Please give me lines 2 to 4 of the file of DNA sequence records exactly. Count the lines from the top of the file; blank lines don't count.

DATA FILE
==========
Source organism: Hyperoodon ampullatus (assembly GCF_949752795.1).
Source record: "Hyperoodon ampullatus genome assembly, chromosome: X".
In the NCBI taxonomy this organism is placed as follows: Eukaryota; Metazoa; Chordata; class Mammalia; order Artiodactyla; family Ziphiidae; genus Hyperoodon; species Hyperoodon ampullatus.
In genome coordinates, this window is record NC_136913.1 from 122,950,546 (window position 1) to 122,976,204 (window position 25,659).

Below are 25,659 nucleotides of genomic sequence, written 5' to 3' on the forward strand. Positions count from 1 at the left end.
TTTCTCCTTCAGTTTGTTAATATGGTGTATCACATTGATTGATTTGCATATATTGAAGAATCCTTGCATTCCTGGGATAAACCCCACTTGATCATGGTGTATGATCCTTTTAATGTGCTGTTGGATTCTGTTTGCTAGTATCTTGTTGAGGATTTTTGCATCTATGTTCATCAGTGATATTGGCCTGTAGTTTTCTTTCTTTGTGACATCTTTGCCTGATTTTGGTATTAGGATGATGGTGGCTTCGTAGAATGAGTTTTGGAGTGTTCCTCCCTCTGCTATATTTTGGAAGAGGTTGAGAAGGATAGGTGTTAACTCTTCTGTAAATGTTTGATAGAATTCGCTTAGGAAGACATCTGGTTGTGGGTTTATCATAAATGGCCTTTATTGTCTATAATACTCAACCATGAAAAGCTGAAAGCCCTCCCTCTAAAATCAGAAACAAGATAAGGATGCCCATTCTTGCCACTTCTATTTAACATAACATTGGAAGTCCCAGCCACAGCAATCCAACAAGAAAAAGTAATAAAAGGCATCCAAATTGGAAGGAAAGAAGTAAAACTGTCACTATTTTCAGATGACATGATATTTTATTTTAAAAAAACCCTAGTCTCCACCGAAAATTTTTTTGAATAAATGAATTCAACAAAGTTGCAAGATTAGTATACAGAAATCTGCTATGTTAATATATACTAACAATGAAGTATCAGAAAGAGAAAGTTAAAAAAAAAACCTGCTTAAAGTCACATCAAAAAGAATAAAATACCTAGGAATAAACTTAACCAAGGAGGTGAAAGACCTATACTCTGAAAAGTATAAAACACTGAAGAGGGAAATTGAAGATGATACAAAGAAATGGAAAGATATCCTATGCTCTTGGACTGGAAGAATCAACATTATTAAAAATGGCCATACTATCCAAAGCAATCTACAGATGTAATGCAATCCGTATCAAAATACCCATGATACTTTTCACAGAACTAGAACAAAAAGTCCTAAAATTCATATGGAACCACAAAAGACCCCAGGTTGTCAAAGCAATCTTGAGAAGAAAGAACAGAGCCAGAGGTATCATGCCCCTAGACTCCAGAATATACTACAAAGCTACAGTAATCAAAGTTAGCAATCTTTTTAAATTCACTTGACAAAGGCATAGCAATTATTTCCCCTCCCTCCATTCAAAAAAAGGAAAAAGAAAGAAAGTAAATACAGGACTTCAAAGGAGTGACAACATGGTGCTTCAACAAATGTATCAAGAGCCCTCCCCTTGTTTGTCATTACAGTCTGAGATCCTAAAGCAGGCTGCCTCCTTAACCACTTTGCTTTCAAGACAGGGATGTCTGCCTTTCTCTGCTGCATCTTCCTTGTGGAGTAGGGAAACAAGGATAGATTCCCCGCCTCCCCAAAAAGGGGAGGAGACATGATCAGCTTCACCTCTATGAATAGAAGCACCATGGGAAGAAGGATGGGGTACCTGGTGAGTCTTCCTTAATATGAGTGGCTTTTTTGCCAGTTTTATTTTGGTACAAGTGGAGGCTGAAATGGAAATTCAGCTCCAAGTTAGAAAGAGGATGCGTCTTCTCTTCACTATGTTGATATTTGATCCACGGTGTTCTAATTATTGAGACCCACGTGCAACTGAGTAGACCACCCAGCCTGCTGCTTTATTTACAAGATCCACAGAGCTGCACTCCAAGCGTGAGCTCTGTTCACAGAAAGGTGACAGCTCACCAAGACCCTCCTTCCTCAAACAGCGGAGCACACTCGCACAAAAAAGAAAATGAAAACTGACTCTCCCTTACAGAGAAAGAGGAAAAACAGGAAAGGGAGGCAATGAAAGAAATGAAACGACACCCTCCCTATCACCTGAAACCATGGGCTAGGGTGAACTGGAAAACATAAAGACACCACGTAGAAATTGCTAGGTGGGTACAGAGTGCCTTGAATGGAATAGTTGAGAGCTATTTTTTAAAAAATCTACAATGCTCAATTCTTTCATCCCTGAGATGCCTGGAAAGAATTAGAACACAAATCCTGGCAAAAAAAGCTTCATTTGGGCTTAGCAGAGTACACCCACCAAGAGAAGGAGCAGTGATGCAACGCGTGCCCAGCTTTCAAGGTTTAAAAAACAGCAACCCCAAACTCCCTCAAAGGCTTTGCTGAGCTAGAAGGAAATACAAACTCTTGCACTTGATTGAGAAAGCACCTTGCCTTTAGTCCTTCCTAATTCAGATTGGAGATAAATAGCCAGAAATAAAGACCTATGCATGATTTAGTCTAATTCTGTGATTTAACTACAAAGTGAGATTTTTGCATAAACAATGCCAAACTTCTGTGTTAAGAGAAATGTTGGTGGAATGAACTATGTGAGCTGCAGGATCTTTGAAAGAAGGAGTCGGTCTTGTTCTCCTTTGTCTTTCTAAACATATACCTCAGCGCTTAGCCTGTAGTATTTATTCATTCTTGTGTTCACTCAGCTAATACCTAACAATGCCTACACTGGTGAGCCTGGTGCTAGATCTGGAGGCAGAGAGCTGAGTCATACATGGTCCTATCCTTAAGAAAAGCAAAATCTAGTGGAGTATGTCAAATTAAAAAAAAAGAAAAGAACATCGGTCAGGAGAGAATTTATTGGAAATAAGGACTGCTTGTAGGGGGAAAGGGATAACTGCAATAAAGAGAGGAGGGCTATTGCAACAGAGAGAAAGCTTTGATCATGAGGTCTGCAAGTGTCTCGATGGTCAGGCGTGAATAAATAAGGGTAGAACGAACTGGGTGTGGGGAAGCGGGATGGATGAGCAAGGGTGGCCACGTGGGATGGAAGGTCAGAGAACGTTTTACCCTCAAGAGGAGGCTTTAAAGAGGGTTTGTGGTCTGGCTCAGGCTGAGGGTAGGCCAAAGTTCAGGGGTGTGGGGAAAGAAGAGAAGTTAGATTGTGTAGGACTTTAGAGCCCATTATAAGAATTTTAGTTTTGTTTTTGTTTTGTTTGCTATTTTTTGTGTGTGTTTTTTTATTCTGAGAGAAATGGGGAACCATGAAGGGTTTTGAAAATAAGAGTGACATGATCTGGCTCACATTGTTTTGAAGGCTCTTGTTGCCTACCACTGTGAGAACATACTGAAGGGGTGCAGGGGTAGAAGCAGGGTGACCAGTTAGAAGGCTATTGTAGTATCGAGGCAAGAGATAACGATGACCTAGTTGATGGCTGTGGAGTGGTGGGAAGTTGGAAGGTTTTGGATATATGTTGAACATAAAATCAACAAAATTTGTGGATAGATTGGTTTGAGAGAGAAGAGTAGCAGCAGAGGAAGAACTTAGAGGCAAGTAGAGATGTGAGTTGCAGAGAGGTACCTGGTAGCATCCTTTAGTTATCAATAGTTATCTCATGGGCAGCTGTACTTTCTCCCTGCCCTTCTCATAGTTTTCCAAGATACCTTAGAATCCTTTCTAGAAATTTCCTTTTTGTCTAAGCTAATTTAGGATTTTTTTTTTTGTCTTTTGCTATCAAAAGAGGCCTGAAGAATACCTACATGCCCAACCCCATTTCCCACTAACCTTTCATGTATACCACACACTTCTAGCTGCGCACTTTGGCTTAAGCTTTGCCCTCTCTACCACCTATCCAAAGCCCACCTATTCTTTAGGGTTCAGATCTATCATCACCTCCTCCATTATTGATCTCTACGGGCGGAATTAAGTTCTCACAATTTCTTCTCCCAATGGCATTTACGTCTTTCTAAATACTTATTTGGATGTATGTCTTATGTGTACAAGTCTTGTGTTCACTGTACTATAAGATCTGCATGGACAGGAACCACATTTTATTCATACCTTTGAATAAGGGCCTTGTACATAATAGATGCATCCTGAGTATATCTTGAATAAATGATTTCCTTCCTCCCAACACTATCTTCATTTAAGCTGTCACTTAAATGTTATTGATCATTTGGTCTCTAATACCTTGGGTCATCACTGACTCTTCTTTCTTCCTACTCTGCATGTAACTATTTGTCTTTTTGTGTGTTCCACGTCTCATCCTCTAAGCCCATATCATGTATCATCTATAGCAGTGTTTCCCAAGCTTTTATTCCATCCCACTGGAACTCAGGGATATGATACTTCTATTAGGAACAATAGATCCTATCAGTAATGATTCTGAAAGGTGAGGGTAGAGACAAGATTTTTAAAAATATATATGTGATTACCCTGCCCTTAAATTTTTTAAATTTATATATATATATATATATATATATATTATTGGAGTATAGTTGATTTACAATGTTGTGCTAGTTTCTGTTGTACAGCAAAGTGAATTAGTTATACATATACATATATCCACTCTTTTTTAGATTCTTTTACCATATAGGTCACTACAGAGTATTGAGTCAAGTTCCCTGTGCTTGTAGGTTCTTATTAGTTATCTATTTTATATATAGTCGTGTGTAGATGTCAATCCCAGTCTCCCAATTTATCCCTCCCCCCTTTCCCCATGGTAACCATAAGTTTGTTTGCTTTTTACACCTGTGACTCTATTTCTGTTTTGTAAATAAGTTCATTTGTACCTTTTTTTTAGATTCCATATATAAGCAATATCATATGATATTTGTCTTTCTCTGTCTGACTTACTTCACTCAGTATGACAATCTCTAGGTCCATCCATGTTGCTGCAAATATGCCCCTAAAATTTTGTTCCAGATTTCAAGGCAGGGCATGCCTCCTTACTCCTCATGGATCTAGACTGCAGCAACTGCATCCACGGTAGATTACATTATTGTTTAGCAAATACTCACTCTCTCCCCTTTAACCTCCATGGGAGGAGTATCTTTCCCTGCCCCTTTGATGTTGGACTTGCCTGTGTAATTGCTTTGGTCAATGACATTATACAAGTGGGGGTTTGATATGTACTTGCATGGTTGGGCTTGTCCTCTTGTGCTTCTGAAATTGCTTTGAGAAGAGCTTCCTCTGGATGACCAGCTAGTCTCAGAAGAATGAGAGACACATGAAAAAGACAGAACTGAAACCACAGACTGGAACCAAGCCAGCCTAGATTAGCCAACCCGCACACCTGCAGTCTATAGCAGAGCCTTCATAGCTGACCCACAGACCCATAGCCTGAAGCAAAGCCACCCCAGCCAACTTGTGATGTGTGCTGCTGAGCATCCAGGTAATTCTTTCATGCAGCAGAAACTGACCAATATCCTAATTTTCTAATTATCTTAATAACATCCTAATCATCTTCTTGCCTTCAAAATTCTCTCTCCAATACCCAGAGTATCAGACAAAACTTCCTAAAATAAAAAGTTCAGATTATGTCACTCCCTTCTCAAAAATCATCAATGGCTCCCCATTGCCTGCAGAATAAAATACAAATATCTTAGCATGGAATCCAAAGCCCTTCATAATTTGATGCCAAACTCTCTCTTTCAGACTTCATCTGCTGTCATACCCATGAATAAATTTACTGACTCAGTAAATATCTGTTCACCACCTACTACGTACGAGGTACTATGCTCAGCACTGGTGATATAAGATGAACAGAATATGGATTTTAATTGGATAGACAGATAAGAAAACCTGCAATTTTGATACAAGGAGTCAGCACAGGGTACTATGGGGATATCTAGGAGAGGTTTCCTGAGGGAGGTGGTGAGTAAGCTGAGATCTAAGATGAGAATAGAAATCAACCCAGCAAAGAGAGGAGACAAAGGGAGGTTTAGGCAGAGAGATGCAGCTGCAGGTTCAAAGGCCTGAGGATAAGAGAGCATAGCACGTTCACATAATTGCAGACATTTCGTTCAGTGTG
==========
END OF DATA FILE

Source record: "Hyperoodon ampullatus genome assembly, chromosome: X".
In the NCBI taxonomy this organism is placed as follows: Eukaryota; Metazoa; Chordata; class Mammalia; order Artiodactyla; family Ziphiidae; genus Hyperoodon; species Hyperoodon ampullatus.
In genome coordinates, this window is record NC_136913.1 from 122,950,546 (window position 1) to 122,976,204 (window position 25,659).